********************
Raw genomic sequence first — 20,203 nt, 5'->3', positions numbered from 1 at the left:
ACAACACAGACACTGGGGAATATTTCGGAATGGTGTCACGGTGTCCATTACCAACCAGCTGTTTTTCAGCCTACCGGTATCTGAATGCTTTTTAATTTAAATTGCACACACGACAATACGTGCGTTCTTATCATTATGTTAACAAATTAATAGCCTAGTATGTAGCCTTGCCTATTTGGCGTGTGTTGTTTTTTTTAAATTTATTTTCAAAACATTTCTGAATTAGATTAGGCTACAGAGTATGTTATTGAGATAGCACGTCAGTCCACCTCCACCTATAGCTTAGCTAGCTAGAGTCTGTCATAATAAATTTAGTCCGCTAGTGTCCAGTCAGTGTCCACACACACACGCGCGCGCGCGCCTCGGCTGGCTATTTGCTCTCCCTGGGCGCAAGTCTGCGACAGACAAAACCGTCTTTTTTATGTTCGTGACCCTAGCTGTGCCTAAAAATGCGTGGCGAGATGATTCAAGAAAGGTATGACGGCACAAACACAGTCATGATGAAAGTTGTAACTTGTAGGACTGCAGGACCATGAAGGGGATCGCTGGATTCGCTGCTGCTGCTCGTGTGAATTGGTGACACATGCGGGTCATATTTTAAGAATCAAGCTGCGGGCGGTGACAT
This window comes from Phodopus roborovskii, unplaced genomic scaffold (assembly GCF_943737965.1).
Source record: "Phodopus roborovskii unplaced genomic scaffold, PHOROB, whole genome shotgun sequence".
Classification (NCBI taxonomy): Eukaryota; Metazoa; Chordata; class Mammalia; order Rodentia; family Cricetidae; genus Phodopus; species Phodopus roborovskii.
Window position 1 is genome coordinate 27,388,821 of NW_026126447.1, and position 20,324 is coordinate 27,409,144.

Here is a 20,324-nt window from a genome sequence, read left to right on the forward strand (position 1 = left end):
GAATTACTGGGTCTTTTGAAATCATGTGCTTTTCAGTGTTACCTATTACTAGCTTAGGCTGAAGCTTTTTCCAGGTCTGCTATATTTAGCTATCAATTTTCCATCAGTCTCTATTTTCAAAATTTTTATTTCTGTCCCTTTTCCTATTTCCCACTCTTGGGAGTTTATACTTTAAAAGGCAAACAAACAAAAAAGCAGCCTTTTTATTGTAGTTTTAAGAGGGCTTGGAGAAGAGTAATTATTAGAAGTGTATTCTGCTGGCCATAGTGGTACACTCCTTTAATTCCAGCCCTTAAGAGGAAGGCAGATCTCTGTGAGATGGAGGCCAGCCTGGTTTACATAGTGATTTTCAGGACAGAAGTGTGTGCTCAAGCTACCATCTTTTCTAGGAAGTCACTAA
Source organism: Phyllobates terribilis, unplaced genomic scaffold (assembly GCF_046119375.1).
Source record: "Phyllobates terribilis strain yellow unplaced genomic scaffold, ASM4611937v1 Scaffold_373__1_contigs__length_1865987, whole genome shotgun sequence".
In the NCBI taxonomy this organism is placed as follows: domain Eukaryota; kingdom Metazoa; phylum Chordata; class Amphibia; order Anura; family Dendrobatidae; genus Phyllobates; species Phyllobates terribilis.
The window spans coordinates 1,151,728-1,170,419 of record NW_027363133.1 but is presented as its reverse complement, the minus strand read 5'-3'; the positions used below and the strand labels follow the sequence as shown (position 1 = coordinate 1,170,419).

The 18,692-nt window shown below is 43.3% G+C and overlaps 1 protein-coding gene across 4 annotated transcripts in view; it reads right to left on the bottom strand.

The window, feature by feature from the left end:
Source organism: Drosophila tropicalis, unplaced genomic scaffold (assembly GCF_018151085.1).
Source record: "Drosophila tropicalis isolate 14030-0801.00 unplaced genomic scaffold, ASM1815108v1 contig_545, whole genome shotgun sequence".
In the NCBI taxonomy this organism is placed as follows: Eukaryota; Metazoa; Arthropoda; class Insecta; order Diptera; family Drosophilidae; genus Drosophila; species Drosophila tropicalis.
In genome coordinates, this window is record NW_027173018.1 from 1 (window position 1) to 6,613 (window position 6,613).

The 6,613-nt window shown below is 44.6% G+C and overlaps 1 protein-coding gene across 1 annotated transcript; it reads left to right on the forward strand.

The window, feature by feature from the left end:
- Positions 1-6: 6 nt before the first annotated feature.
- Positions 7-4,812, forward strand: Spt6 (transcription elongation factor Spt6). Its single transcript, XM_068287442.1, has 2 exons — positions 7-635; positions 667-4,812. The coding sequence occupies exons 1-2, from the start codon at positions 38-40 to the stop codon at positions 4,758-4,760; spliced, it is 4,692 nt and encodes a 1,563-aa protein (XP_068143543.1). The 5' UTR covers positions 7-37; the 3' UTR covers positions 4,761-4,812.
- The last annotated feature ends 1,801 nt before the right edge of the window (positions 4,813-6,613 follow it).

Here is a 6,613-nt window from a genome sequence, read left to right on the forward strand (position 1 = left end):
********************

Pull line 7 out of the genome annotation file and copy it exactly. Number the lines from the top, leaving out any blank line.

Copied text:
Here is a 20,324-nt window from a genome sequence, read left to right on the forward strand (position 1 = left end):